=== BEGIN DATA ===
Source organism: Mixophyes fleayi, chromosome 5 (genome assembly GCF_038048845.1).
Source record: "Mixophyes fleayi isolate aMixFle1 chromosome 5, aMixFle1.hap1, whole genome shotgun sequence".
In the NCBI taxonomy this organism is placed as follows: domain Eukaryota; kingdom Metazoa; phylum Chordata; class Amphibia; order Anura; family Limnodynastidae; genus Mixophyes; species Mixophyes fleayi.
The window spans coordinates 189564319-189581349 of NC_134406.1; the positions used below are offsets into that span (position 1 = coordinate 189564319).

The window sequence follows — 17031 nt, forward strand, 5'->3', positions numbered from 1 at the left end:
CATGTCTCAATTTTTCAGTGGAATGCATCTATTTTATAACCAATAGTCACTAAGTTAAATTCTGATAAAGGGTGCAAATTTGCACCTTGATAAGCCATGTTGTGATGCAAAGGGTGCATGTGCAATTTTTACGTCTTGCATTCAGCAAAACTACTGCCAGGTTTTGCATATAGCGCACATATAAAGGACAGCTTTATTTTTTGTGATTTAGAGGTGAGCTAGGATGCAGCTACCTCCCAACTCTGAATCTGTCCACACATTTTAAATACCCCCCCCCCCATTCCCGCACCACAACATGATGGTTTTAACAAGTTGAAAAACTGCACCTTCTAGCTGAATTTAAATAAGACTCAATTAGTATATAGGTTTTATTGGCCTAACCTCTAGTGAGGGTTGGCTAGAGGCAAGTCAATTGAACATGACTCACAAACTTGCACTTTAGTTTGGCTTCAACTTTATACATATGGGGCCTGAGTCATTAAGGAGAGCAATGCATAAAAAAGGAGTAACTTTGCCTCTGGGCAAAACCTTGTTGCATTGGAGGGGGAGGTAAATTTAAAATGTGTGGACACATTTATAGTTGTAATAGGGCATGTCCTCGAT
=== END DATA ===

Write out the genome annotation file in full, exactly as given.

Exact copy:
Source organism: Mixophyes fleayi, chromosome 5 (genome assembly GCF_038048845.1).
Source record: "Mixophyes fleayi isolate aMixFle1 chromosome 5, aMixFle1.hap1, whole genome shotgun sequence".
In the NCBI taxonomy this organism is placed as follows: domain Eukaryota; kingdom Metazoa; phylum Chordata; class Amphibia; order Anura; family Limnodynastidae; genus Mixophyes; species Mixophyes fleayi.
The window spans coordinates 189564319-189581349 of NC_134406.1; the positions used below are offsets into that span (position 1 = coordinate 189564319).

The window sequence follows — 17031 nt, forward strand, 5'->3', positions numbered from 1 at the left end:
CATGTCTCAATTTTTCAGTGGAATGCATCTATTTTATAACCAATAGTCACTAAGTTAAATTCTGATAAAGGGTGCAAATTTGCACCTTGATAAGCCATGTTGTGATGCAAAGGGTGCATGTGCAATTTTTACGTCTTGCATTCAGCAAAACTACTGCCAGGTTTTGCATATAGCGCACATATAAAGGACAGCTTTATTTTTTGTGATTTAGAGGTGAGCTAGGATGCAGCTACCTCCCAACTCTGAATCTGTCCACACATTTTAAATACCCCCCCCCCCATTCCCGCACCACAACATGATGGTTTTAACAAGTTGAAAAACTGCACCTTCTAGCTGAATTTAAATAAGACTCAATTAGTATATAGGTTTTATTGGCCTAACCTCTAGTGAGGGTTGGCTAGAGGCAAGTCAATTGAACATGACTCACAAACTTGCACTTTAGTTTGGCTTCAACTTTATACATATGGGGCCTGAGTCATTAAGGAGAGCAATGCATAAAAAAGGAGTAACTTTGCCTCTGGGCAAAACCTTGTTGCATTGGAGGGGGAGGTAAATTTAAAATGTGTGGACACATTTATAGTTGTAATAGGGCATGTCCTCGAT